Of course, in our personal lives, we never treat everyone else with total equality. I love some people, and not others. I am always haunted by Jean Genet’s beautiful text on Rembrandt, where he mourns the way that Rembrandt’s revelation of the common measure, or equality, of everybody means, in a certain register, the death of his desire, the end of lusting after, and loving, and privileging, one individual in particular. But the power of Genet’s essay resides in the fact that, in the ultimate state of things, this universal equality cannot be denied any more than the singularity of desire can be. And that is why, or how, I think that the lesson Genet draws from Rembrandt is close to the lesson on equality that RanciÃ¨re draws from, among others, the 19th-century French pedagogue Jacotet (the subject of RanciÃ¨re’s book The Ignorant Schoolmaster).
Democracy, or egalitarianism, is not a question of singular desire; but it is very much a question of how we can, and should, live together socially, given that we are deeply social animals. Which is why I see it a kind of imperative, and as something that we always need to recall ourselves to, amidst the atomization — and deprivation for many — enforced by the neoliberal State and the savage “law” of the “market.” To that extent, I think that RanciÃ¨re is invaluable.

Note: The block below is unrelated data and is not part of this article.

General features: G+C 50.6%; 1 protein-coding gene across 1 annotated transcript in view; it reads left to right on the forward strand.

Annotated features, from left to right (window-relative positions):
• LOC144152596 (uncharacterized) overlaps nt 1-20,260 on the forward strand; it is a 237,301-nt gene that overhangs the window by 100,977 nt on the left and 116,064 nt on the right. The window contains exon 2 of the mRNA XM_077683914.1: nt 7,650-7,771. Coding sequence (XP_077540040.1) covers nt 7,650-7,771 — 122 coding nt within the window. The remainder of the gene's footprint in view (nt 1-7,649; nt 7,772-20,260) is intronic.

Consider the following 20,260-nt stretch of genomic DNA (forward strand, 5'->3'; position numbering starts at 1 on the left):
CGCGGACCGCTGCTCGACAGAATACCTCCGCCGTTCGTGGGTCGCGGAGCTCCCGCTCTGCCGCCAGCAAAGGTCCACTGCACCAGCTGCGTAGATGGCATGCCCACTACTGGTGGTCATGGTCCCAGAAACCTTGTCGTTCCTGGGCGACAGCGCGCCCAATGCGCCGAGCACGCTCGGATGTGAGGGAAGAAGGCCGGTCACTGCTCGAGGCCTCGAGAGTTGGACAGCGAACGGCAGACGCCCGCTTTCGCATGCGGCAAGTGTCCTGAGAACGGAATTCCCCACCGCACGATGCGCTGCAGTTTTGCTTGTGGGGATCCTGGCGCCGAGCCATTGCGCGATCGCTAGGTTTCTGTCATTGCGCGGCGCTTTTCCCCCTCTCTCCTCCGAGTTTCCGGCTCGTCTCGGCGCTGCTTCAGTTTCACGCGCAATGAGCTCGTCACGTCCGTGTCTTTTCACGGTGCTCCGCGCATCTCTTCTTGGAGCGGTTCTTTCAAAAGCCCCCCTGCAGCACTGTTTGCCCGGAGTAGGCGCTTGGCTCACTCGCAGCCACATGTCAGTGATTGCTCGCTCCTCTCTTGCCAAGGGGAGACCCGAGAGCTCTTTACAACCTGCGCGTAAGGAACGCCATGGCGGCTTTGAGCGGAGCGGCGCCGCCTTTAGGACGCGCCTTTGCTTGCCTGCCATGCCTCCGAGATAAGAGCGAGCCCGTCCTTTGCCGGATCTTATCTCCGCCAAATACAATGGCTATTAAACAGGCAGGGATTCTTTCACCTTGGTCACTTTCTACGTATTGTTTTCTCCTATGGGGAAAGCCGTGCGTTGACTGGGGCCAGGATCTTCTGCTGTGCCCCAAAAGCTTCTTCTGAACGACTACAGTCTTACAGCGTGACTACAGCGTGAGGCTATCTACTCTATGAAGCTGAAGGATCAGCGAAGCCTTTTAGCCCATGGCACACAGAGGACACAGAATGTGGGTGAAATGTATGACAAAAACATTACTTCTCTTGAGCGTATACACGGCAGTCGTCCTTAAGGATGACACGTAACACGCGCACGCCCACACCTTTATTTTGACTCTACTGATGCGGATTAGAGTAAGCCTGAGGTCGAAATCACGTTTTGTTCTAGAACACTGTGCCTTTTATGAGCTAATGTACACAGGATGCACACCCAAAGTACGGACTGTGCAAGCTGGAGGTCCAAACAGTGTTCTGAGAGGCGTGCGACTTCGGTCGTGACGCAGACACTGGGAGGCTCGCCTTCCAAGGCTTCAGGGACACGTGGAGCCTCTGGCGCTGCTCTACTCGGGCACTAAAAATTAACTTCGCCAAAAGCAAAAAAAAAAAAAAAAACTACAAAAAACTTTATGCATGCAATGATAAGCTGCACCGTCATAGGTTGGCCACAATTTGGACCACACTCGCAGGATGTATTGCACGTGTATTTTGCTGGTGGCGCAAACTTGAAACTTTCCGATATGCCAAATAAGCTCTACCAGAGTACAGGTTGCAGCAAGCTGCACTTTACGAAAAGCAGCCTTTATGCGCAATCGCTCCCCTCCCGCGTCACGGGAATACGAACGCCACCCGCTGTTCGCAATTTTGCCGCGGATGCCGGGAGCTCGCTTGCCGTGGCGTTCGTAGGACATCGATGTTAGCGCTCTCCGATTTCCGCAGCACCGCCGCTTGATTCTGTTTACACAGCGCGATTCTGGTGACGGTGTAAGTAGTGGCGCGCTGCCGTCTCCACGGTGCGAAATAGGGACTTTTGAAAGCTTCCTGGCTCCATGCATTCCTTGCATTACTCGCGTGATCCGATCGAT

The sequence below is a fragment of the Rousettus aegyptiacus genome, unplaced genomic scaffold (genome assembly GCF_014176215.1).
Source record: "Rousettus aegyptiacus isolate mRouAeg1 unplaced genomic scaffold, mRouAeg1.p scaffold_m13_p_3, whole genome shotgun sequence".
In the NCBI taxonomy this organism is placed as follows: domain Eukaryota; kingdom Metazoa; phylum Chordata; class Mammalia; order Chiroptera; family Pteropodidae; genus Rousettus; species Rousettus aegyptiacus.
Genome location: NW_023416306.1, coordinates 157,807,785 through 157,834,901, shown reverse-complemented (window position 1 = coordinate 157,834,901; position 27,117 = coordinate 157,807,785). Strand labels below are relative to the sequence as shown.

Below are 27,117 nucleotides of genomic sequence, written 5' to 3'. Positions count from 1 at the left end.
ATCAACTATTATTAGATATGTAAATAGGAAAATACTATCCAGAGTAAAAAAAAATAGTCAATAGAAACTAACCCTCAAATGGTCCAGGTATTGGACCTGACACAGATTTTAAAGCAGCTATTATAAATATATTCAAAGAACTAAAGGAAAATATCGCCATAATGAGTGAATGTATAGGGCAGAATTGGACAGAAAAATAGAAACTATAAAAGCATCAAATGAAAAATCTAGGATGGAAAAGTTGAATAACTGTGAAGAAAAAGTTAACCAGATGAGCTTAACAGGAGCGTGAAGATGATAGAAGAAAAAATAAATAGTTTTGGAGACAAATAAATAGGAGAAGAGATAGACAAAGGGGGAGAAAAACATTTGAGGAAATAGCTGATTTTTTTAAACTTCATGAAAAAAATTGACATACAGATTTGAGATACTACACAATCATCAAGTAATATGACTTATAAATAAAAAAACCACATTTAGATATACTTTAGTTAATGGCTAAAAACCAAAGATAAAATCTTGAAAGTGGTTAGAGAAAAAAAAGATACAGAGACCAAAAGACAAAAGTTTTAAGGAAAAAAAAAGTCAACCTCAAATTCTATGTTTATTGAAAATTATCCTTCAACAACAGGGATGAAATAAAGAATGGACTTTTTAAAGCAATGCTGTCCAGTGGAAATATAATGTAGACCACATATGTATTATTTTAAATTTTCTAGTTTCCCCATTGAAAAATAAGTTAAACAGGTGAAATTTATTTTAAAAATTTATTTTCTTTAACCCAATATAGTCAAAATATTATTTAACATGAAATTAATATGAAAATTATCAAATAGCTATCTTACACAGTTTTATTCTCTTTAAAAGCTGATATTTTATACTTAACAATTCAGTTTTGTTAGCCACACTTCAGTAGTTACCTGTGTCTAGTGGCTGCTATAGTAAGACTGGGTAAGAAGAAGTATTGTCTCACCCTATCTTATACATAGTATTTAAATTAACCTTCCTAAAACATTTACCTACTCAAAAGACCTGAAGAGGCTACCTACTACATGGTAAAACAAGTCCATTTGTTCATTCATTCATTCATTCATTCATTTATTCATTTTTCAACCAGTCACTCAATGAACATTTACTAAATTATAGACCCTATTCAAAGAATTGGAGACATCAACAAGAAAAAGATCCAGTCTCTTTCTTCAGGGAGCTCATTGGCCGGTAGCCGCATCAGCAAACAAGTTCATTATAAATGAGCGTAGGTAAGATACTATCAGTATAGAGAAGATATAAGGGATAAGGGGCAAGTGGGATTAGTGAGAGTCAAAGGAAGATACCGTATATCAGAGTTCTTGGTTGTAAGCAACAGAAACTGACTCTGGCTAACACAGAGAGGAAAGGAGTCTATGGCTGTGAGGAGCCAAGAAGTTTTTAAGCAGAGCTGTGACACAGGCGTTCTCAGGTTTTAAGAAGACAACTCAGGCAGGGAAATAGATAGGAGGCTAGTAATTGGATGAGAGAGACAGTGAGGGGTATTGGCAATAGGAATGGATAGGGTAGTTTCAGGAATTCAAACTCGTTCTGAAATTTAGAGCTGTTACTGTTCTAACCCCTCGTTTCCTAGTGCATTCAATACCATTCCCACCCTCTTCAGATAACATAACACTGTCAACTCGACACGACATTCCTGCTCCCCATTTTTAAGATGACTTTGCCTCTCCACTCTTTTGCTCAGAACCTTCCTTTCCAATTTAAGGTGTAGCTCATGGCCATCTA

There is something I miss in RanciÃ¨re, however, and that is a sense of political economy, as opposed to just politics. This absence may have something to do with RanciÃ¨re’s rejection of his Althusserian Marxist past. He is certainly aware of the plutocratic aspects of today’s neoliberal network society. He doesn’t make the mistake of focusing all his ire on the State, while ignoring the pseudo-spontaneity of the Market and its financial instruments. But he never addresses, in the course of his account of democracy, the way in which economic organization, as well as political organization, needs to be addressed. Here, again, is a place where I think that Marx remains necessary (and also, as I said in the previous post, Mauss — as expounded, for example, by Kevin Hart). Exploitation cannot be reduced to domination, and the power of money cannot be reduced to the coercive power of the State or of other hierarchies. Aesthetics needs to be coupled with political economy, and not just with politics. So I still find a dimension lacking in RanciÃ¨re — but he helps, as few contemporary thinkers do, in starting to get us there.